DREEM inventory has been widely used globally,[6],[7],[8],[9],[10],[11],[12],[13],[14],[15] including in the Arab region.[5] In Saudi Arabia, several medical schools have used this tool to assess the education environment, and total scores have ranged from 109/200 (54.5%) to 137/200 (65.5%).[16],[17],[18],[19],[20],[21],[22] Assessing the quality of educational environment based on the perception of medical students helps identify areas of strengths and weaknesses in a system, which in turn can allow for curriculum remedial measures, such as adoption of effective curriculum and teaching methods, to improve the educational environment.[23] One such example is in Taibah University, where initially the DREEM score was low (109/200); nonetheless, after the subsequent remedial measures, this score improved to 120/200.[18] When students' learning problems and difficulties are not addressed, their learning environment is affected, resulting in repeated failures and, consequently, in incompetent health-care professionals.[23] This highlights the importance of DREEM inventory in understanding areas requiring remedial actions.

The College of Medicine at Imam Abdulrahman Bin Faisal University (IAU) (formerly University of Dammam) was established more than 40 years ago. IAU had initially been following a “traditional” learning curriculum for teaching undergraduates; however, in 2003, problem-based learning (PBL) curriculum was introduced after which both these strategies are used in parallel to teach medicine. A previous study has reported the DREEM score of IAU's medical college along with comparisons between gender, year of study and curriculum.[21] However, to the best of the author's knowledge, no study has specifically assessed how students following a traditional curriculum (at the time of conducting the study) perceive their educational environment at the medical college of IAU.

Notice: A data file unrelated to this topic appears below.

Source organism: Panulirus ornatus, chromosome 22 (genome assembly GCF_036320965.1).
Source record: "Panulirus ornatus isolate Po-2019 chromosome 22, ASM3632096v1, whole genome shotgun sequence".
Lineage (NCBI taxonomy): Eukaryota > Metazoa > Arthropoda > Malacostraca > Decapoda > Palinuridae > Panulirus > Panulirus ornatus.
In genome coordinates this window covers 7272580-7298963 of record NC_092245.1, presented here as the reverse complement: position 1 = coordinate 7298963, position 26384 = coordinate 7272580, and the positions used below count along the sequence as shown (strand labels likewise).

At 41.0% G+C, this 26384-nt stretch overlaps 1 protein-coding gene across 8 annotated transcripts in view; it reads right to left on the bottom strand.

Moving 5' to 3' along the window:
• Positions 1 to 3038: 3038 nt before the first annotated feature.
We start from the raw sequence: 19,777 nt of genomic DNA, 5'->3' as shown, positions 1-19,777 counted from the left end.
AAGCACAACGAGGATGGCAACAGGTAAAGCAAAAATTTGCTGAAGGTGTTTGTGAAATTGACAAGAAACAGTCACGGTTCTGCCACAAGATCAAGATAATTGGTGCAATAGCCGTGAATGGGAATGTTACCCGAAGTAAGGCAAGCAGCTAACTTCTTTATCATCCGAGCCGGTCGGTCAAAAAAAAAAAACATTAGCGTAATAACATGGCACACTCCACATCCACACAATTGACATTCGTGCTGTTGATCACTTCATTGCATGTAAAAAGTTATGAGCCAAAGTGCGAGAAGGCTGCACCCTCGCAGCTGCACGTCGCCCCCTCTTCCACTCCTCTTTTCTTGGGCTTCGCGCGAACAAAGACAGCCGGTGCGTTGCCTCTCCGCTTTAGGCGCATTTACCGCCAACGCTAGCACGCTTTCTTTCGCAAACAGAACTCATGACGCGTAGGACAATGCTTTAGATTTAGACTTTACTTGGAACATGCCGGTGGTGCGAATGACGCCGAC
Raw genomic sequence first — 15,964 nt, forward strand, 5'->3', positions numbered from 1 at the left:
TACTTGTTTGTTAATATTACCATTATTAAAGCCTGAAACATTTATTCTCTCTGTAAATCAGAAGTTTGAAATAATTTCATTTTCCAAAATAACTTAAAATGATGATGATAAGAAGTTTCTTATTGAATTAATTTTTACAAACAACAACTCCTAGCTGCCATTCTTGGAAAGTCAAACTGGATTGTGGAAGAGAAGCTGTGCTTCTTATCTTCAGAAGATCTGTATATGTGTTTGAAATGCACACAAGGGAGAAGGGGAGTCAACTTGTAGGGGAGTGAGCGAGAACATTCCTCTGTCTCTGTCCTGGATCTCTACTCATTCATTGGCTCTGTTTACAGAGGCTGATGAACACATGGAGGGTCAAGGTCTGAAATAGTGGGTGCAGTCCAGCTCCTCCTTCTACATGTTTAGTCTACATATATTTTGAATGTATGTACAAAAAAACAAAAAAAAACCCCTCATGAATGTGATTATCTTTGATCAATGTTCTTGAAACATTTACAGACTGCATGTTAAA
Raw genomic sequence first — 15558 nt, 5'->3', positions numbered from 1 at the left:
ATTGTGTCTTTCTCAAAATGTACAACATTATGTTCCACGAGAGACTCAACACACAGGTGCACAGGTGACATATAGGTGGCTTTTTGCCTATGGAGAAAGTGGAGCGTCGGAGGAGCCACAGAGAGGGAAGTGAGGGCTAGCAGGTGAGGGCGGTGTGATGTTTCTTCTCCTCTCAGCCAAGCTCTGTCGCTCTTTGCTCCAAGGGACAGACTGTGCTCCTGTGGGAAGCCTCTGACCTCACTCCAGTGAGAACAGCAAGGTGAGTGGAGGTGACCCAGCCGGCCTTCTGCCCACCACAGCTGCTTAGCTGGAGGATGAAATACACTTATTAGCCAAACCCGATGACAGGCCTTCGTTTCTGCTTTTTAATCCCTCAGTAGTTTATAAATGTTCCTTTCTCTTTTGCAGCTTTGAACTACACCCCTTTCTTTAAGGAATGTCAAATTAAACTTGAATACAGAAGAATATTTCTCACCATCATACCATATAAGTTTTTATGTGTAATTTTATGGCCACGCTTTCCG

The results of this study are important and can be used as a reference or baseline for comparison after the curriculum modification to PBL at IAU and implementation of remedial measures and with results of other national medical schools.

 Subjects and Methods

This cross-sectional study used the original English version of the DREEM inventory,[2] a 50-statement closed-ended questionnaire, to collect the data from 5th-year medical students at IAU, Dammam, Saudi Arabia, during the end-of-year evaluations for the academic year 2010–2011. The study elicited information for measuring students' perceptions of the educational environment during their 4th and 5th year, without documenting their expectations. Every other 5th-year medical student in each of the six groups rotating in the Department of Dermatology at IAU (n = 121) were chosen to participate in this study just before the end of their rotation examination.

The researcher administered and collected the questionnaire from all participants at the same time. The questionnaire contained a section clearly stating that participation was voluntary and that anonymity would be maintained. It also clearly explained the purpose of the study and requested unbiased responses to reflect the true perceptions of the participants. The participants were requested not to discuss the questions and to direct all queries only to the researcher. The participants rated the 50 questions on a 5-point Likert scale, where 4 = strongly agree, 3 = agree, 2 = unsure, 1 = disagree, and 0 = strongly disagree. Each statement was scored 0–4 (total score range: 0–200), and thus higher scores indicate a more positive evaluation. The negative statements (questions 4, 8, 9, 17, 25, 35, 39, 48, and 50) were reverse scored. Ethical approval for this study was retrospectively obtained from the Institutional Review Board (IRB) of IAU (IRB-2018-01-158).